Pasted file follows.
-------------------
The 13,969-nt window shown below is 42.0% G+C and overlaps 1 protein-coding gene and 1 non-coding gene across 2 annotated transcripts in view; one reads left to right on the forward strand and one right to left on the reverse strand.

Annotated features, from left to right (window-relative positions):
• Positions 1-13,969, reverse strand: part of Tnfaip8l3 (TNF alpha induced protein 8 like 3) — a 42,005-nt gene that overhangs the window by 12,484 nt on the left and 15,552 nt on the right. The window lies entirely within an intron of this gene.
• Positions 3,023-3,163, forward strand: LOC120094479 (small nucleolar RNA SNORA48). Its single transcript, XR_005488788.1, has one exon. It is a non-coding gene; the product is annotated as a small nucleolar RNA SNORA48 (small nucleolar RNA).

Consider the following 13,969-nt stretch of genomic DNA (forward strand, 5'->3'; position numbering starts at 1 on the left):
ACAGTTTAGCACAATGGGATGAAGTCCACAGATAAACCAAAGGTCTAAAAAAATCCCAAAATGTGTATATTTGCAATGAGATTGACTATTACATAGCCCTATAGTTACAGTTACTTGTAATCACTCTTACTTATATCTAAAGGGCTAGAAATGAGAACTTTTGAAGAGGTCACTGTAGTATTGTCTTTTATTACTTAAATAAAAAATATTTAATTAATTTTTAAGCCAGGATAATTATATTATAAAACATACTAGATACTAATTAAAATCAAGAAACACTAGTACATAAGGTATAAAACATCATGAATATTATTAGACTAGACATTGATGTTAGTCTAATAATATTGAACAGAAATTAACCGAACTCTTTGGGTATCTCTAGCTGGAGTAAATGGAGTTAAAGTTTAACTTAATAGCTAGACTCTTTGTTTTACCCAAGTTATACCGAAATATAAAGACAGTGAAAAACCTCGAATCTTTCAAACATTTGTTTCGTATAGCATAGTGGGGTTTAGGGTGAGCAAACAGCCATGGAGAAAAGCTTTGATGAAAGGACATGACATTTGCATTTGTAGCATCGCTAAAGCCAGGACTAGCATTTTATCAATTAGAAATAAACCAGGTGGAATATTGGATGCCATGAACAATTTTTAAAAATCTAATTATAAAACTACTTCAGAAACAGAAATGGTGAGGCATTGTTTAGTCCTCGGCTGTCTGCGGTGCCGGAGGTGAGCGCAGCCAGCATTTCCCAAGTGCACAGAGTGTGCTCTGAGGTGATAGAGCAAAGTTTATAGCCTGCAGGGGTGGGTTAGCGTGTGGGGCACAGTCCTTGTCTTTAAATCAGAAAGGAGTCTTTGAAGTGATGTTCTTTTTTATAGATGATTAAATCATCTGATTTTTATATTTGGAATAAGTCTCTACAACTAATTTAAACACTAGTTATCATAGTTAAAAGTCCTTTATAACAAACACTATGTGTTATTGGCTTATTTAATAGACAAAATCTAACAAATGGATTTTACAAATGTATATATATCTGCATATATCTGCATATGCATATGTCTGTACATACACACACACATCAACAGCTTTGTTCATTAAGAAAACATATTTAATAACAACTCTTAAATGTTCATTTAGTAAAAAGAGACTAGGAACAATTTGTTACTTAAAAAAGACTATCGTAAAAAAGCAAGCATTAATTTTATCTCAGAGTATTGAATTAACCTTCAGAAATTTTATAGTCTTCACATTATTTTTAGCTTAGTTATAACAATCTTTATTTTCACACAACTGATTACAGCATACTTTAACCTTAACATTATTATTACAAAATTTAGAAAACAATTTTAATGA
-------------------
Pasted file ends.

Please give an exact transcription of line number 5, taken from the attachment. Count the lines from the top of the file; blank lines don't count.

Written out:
Consider the following 13,969-nt stretch of genomic DNA (forward strand, 5'->3'; position numbering starts at 1 on the left):